Scientific Teams Set Out to Track Unprecedented Changes in the Eastern Bering Sea
April 24, 2019
Beginning in April and continuing through September, NOAA scientists will conduct vessel surveys in the Bering Sea. Four of these are annual surveys that have been conducted for several decades, providing a good basis of data so scientists can detect trends and changes in the ecosystem. Anothersurvey, the northeastern Bering Sea bottom trawl survey, has been fully conducted just two times in the past decade. In 2018, Researchers we completed a partial survey of the area. This year scientists intend to conduct a full survey to further establish a baseline of data for longer-term monitoring of changes that are taking place.
The Important Role of Sea Ice and the Cold Pool in the Bering Sea Ecosystem
Sea-ice extent is the primary determinant of the cold pool, which structures the southeastern Bering Sea ecosystem. The cold pool is approximately a 30-m layer of cold bottom water that is 2°C or less and occurs near the seafloor. It results from melting sea ice in the winter and spring. It often covers a large area from close to shore out to the deep ocean, creating a barrier for commercially important fish species like Pacific cod and pollock that prefer warmer waters. As a result, they are usually restricted in their movements and confined to the southeastern Bering Sea and outer shelf (water deeper than 100 meters).
In 2017 and 2018 the maximum extent of sea ice in the Bering Sea was the lowest on record. The cold pool was dramatically smaller than usual and large numbers of adult Pacific cod and pollock were found in the northern Bering Sea in the spring and summer months.
Elizabeth Siddon, a researcher at the Alaska Fisheries Science Center, compiles the annual Ecosystem Status Report for the Bering Sea. She says the presence of key commercial fish species in the northeastern Bering Sea was not the only reason 2018 was unique.
“We are just beginning to understand the many ways that the low ice extent in the northeastern Bering Sea in 2018 has affected this marine ecosystem,” Siddon said.Changes in the Bering Sea Ecosystem
There was a late spring phytoplankton (marine plant life or algae) bloom. Typically the spring phytoplankton bloom occurs in May, but in 2018 it did not occur until June.
So why does this matter? Since phytoplankton are the basis of the marine food web, any shifts in theircomposition affect the entire ecosystem. The types of phytoplankton found in the northern Bering Sea last year were different than normal.
The northeastern Bering Sea historically has been considered a benthic-dominated ecosystem, which means most of the marine life grows on or near the sea floor. It is usually covered by sea ice for an average of five months a year, so the phytoplankton community grow and develop below the ice. When the ice melts, they fall to the seafloor and are food for marine life such as worms, crabs, and sponges.
In 2018, scientists saw phytoplankton species that grow near the surface of the water when ice isn’t present. They also observed an algal bloom that remained in the water column for several weeks, similar to what occurs in the southeastern Bering Sea.
“Zooplankton (small animals and the immature stages of larger animals) that feed on the phytoplankton had less fat than usual. There were low levels of fish like herring and caplen, which are food for larger fish, whales, seals and walruses. We also had numerous reports of seabird deaths,” added Siddon.How is 2019 Shaping Up?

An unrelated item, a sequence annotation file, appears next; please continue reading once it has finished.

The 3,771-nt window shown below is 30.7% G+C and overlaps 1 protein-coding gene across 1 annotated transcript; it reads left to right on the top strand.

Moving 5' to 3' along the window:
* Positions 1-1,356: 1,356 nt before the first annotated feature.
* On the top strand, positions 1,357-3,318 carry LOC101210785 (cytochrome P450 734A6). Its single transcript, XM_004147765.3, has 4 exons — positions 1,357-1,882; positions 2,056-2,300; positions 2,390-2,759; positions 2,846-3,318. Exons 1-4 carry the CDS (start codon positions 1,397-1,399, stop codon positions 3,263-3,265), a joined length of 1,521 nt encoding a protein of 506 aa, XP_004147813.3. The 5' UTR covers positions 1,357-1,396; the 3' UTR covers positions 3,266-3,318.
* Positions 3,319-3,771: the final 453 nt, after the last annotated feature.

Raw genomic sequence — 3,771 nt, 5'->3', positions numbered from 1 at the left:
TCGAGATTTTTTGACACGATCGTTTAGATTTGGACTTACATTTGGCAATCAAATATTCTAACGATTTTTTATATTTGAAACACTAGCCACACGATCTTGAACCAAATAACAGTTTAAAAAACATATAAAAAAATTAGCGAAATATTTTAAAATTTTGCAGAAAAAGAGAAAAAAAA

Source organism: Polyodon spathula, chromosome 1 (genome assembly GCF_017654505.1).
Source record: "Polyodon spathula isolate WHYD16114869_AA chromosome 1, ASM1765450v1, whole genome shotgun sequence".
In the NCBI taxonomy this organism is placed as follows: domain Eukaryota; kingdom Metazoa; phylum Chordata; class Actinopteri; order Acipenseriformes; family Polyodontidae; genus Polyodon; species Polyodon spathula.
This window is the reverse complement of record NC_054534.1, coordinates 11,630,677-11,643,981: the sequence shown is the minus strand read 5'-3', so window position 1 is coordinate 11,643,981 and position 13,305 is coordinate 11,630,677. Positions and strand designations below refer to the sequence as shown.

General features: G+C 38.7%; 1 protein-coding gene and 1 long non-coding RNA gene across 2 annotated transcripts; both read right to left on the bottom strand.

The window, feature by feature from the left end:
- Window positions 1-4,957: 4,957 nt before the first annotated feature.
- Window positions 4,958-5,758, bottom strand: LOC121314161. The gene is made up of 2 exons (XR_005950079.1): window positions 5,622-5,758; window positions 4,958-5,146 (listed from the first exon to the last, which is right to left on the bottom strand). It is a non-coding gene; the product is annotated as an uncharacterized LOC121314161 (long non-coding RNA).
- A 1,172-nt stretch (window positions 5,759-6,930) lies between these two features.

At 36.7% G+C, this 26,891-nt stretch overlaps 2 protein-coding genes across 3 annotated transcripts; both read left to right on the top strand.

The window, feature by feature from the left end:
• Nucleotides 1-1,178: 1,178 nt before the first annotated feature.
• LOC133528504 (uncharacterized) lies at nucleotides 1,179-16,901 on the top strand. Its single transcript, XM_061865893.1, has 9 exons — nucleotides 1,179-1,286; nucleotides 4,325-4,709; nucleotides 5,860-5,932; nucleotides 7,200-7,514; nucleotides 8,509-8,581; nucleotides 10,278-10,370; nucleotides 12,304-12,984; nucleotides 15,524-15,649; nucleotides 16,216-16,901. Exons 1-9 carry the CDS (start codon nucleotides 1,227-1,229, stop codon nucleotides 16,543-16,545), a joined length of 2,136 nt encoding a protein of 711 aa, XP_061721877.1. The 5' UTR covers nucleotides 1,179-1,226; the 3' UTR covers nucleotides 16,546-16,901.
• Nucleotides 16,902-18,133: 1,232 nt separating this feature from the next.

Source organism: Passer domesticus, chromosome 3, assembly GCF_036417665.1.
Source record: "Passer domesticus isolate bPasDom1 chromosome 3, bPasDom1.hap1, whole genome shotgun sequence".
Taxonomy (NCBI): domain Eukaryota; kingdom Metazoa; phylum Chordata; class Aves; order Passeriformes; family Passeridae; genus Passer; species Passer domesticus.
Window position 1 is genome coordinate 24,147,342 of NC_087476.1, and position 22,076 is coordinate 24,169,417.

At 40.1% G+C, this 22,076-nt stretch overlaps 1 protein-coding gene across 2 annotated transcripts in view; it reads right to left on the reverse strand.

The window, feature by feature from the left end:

So what do scientists expect to see when the first survey kicks off in the northeastern Bering Sea this week? They aren’t quite sure, because despite continuing warm conditions in both 2018 and 2019, sea-ice extent has varied quite a bit in these two years.
“Weather patterns in November 2017 through early January 2018 were really different due to a combination of factors, most notably the duration of the southerly winds. While ice extent during winter months in 2017-2018 was well below previous years, in 2018-2019 ice extent was near normal, only declining to record lows after January,” said Phyllis Stabeno, a physical oceanographer at NOAA Research’s Pacific Marine Environmental Laboratory.
During this year’s surveys, oceanographers like Stabeno will be monitoring physical conditions such as ocean temperature, salinity, density, ice and circulation patterns, nutrients and currents. Colleagues at NOAA Fisheries’ Alaska Fisheries Science Center will be monitoring how marine species are responding to the variations in annual sea ice extent and timing of sea ice retreat.
Scientists will conduct their surveys from research vessels and chartered fishing vessels. They will use a variety of equipment to sample the marine life that lives on both the surface and in the bottom waters of the Bering Sea. They’ll examine everything from the smallest algae to adult fish and crabs.
They also will collect data from an array of four moorings—one of which has been collecting data for 25 years. The moorings are anchored to the seafloor and positioned along the Bering Sea shelf. They include various instruments to measure oceanographic conditions and record ocean sounds such as whale calls and vessel noise. With this acoustic data, scientists who study marine mammals can learn a lot about whether there have been changes in the timing of whale movements through the areas.
“The highly productive Bering Sea marine ecosystem is the lifeblood of Alaska—providing food, income, and a way of life for local fishing communities and Alaska Native villages. Its bounty has helped make Alaska the largest producer of U.S. seafood. With data from our research surveys, we prepare estimates of species abundance and ecosystem condition so Alaska’s rich marine resources can be sustainably managed,” stressed Foy.
Editing by Mary Kauffman, SitNews
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